Sustainability with Vontobel: our report 2019
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In 2015, the member states of the United Nations signed a resolution with a total of 17 goals for sustainable development of the earth to be achieved by 2030. The UN has now published its new patent recipe for achieving these goals: a computer simulation called Policy Priority Inference (PPI).
With the simulation software PPI (Policy Priority Inference) the UN wants to save the world – by better harmonizing budget allocations with its goals for sustainable development (SDG). © Getty
staff editor at WIRED.
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Policy Priority Inference (PPI) is a budgeting software – it simulates a government and its bureaucrats as they allocate money on projects that might move a country closer to an SDG. The areas a government invests money in are fundamental to understanding a government's priorities, according to Luis Felipe López-Calva, assistant secretary-general at the UN. “Our view is that the structure of the budget is really the manifestation of your policy choices,” he says. “The intention is that this becomes a tool to enhance the discussion around the political processes that leads to a certain allocation of budget.”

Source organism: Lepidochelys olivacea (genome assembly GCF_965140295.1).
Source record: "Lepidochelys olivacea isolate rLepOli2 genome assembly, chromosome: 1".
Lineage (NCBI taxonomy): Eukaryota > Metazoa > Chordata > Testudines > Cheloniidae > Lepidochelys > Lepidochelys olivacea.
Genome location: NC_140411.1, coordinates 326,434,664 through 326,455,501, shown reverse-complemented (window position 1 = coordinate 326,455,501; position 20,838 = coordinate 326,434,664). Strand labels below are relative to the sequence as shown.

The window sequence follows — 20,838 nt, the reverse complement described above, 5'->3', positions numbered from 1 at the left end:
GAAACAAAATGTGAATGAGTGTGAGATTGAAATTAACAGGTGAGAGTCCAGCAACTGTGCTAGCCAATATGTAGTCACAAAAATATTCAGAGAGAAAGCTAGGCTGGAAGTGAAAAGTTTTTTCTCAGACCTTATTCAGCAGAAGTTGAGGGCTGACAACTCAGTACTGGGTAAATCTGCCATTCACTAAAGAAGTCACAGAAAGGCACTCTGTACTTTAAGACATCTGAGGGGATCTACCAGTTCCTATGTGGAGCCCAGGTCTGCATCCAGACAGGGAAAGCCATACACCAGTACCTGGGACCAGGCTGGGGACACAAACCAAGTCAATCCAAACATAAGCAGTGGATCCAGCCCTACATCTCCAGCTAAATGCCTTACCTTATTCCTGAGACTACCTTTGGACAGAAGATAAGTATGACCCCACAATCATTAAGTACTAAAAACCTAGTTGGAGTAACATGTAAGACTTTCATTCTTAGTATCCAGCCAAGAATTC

This advance would theoretically lead to greater transparency of a government’s reasoning behind a policy, and make it easier for the public to monitor progress on these pledges. López-Calva explains:
“The simulation would also shed light on the relationships between different SDG goals.”
For example, it might show how poverty interacts with educational inequality, or how investment in certain forms of energy might damage the environment.
PPI was co-created by Omar Guerrero, an economist at University College London and a fellow at the Turing Institute, and his research partner, professor Gonzalo Castañeda of the Center for Research and Teaching in Economics in Mexico. “Some years ago, we started to think about how to create this development plan for state governments in Mexico,” says Castañeda. “Because they were doing a very lousy job, and still are.” From this observation grew the first iteration of PPI. After Luis Felipe López-Calva, assistant secretary-general at the UN, read the paper outlining how PPI would work, he thought that adapting the technology might help the UN achieve its SDGs.
Governments haven't used the technology yet, but the team is in discussion with officials from Mexico, Colombia and Uruguay. In Mexico, there have been workshops run with the finance ministry, the national institute of statistics, representatives of six of Mexico's 32 states and NGOs. The idea is that an incoming government would use the tool's insights to better understand how to reach an SDG. “For instance, in Mexico, it is estimated that by next year there will be between five and ten million new poor people, which means that many indicators regarding fighting poverty will go down,” says Guerrero. “So, we can again try to estimate the size of the delays.”